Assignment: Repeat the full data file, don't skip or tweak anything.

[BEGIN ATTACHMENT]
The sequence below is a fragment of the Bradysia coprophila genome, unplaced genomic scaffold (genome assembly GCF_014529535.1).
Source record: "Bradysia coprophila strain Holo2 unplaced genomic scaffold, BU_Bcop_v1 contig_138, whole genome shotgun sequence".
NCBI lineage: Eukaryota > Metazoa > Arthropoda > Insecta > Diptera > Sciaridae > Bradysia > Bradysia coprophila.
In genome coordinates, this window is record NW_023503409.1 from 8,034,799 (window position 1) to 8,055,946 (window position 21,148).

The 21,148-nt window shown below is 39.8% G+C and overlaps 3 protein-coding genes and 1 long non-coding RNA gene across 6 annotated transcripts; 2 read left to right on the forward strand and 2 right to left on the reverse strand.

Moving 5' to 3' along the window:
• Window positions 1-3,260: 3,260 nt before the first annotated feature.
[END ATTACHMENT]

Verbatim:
The sequence below is a fragment of the Bradysia coprophila genome, unplaced genomic scaffold (genome assembly GCF_014529535.1).
Source record: "Bradysia coprophila strain Holo2 unplaced genomic scaffold, BU_Bcop_v1 contig_138, whole genome shotgun sequence".
NCBI lineage: Eukaryota > Metazoa > Arthropoda > Insecta > Diptera > Sciaridae > Bradysia > Bradysia coprophila.
In genome coordinates, this window is record NW_023503409.1 from 8,034,799 (window position 1) to 8,055,946 (window position 21,148).

The 21,148-nt window shown below is 39.8% G+C and overlaps 3 protein-coding genes and 1 long non-coding RNA gene across 6 annotated transcripts; 2 read left to right on the forward strand and 2 right to left on the reverse strand.

Moving 5' to 3' along the window:
• Window positions 1-3,260: 3,260 nt before the first annotated feature.